I  have writing paper and pencils in this center too so that students can write about our pets/plants/inanimate objects. Sometimes they are fiction stories - as when we had a few weeks when all of my students decided to write about what our guinea pig did at night (going to the movies, investigating the cafeteria etc). Sadly she died of old age 2 summers ago, but she was a fabulous class pet! Most of the time though, my students like to write non-fiction stories about what a creature eats, or their life cycle.

In order to help get their writing juices flowing, I created this mini word wall for our science center. I put the pages in sheet protectors and place them in a binder, then I make multiple copies of the writing sheet and put them in the binder pocket. I don't grade this writing or correct it in any way - this is just their time to experiment with getting thoughts down on paper. I will sometimes ask them to share it or ask if I can put it in their cumulative folder as one of their writing samples. Click the picture to grab it for free in my TPT store!
The binder is also a great place to keep all of our life cycle diagrams and labeled pictures!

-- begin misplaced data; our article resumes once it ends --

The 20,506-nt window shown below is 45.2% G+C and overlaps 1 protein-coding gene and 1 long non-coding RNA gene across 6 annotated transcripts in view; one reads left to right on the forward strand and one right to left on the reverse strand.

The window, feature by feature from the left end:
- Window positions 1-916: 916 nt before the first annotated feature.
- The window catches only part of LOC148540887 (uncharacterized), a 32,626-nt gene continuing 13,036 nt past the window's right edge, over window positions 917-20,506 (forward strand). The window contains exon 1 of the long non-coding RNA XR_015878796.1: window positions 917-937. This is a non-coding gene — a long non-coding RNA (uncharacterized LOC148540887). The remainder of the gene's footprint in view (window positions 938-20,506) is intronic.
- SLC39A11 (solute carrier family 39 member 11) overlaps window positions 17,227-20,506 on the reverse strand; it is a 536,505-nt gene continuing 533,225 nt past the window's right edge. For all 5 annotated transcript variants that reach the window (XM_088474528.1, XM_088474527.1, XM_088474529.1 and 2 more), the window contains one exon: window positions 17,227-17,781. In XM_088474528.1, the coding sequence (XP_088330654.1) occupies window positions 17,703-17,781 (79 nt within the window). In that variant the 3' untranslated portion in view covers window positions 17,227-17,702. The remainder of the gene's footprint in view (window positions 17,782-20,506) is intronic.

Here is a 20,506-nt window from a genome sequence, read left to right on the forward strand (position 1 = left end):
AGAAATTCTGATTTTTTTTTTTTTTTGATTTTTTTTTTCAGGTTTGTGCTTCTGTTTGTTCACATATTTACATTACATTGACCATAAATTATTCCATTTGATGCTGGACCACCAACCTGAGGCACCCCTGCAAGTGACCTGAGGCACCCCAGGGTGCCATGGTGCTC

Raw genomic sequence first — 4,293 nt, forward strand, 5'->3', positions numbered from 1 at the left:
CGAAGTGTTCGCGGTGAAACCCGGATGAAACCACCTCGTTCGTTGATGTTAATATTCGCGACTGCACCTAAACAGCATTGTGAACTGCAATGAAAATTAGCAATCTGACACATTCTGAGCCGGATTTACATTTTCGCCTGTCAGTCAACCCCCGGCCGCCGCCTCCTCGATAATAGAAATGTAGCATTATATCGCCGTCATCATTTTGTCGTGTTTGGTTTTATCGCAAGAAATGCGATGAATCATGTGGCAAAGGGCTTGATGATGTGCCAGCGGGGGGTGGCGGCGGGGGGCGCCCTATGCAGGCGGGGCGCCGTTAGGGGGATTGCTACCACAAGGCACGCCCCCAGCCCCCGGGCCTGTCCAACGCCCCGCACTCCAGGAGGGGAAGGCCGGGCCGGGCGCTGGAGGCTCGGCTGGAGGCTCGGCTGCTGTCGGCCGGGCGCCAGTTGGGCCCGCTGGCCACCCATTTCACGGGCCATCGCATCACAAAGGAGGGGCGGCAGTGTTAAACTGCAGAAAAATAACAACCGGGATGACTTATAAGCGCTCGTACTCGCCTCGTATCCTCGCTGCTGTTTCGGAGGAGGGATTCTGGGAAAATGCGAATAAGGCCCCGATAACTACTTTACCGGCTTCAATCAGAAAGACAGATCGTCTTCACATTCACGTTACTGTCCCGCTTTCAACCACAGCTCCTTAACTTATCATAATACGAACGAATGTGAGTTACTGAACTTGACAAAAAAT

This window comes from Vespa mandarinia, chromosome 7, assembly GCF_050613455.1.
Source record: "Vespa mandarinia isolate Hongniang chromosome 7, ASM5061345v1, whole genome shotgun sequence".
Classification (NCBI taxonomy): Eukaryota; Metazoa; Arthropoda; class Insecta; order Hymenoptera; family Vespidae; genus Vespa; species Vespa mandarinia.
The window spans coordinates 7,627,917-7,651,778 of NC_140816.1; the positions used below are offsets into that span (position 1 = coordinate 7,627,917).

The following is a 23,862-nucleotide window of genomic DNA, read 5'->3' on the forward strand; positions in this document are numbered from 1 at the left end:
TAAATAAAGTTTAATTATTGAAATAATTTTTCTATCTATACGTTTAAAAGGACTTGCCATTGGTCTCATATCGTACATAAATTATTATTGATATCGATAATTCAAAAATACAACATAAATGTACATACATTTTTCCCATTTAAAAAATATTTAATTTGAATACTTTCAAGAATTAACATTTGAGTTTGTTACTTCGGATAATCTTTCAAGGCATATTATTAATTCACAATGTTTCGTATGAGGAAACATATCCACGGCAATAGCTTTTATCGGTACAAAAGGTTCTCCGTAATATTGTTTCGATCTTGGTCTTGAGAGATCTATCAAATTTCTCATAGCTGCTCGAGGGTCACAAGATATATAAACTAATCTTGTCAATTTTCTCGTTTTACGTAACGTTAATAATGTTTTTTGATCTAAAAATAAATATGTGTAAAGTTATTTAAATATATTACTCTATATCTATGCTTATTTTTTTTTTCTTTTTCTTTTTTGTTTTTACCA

I could go on and on about Science Center, but I think this post is long enough! Hopefully I gave you some ideas on what to have in your center or encouraged you to have a Science Center in your own class!

By the way, don't forget to enter my giveaway for 3 Donorschoose Gift Cards - maybe you could fund a Science Center project!

2 Rustle Up A Response!:

Angi Manalli said... Reply to comment

I really want to create a science exploration area in my classroom (I'm in a STEM school). You've given me so many ideas here! I can't wait to get back into my classroom and start rounding up some supplies. :)

I try to promote the no-kill rule for bugs in my room too. We've caught some really interesting spiders and beetles in the past!

★ First-Graders from Outer Space ★

School Sparks Renee said... Reply to comment

You have such great ideas! What an inspiration. Renee